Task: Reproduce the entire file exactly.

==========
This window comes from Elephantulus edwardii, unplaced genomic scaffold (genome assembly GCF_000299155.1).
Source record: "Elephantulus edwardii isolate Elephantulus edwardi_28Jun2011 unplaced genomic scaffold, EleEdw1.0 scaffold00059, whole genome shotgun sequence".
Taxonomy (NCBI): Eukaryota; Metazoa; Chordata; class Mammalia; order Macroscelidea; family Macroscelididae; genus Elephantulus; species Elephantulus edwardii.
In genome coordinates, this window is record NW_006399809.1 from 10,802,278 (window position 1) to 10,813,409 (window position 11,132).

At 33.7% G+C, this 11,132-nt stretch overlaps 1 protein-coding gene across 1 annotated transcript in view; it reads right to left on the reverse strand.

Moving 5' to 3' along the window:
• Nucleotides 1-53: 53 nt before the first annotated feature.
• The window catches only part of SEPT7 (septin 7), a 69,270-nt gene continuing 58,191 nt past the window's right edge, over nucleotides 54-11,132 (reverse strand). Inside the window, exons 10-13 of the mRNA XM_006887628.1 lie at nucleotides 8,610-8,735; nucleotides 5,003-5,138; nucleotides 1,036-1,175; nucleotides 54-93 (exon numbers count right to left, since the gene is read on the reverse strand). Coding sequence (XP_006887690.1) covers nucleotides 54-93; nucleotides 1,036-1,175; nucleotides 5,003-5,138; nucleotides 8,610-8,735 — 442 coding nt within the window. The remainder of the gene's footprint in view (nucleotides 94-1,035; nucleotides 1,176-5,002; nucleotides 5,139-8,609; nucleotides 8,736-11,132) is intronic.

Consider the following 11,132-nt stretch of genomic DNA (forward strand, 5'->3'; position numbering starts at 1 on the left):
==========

This window comes from Elephantulus edwardii, unplaced genomic scaffold (genome assembly GCF_000299155.1).
Source record: "Elephantulus edwardii isolate Elephantulus edwardi_28Jun2011 unplaced genomic scaffold, EleEdw1.0 scaffold00059, whole genome shotgun sequence".
Taxonomy (NCBI): Eukaryota; Metazoa; Chordata; class Mammalia; order Macroscelidea; family Macroscelididae; genus Elephantulus; species Elephantulus edwardii.
In genome coordinates, this window is record NW_006399809.1 from 10,802,278 (window position 1) to 10,813,409 (window position 11,132).

At 33.7% G+C, this 11,132-nt stretch overlaps 1 protein-coding gene across 1 annotated transcript in view; it reads right to left on the reverse strand.

Moving 5' to 3' along the window:
• Nucleotides 1-53: 53 nt before the first annotated feature.
• The window catches only part of SEPT7 (septin 7), a 69,270-nt gene continuing 58,191 nt past the window's right edge, over nucleotides 54-11,132 (reverse strand). Inside the window, exons 10-13 of the mRNA XM_006887628.1 lie at nucleotides 8,610-8,735; nucleotides 5,003-5,138; nucleotides 1,036-1,175; nucleotides 54-93 (exon numbers count right to left, since the gene is read on the reverse strand). Coding sequence (XP_006887690.1) covers nucleotides 54-93; nucleotides 1,036-1,175; nucleotides 5,003-5,138; nucleotides 8,610-8,735 — 442 coding nt within the window. The remainder of the gene's footprint in view (nucleotides 94-1,035; nucleotides 1,176-5,002; nucleotides 5,139-8,609; nucleotides 8,736-11,132) is intronic.

Consider the following 11,132-nt stretch of genomic DNA (forward strand, 5'->3'; position numbering starts at 1 on the left):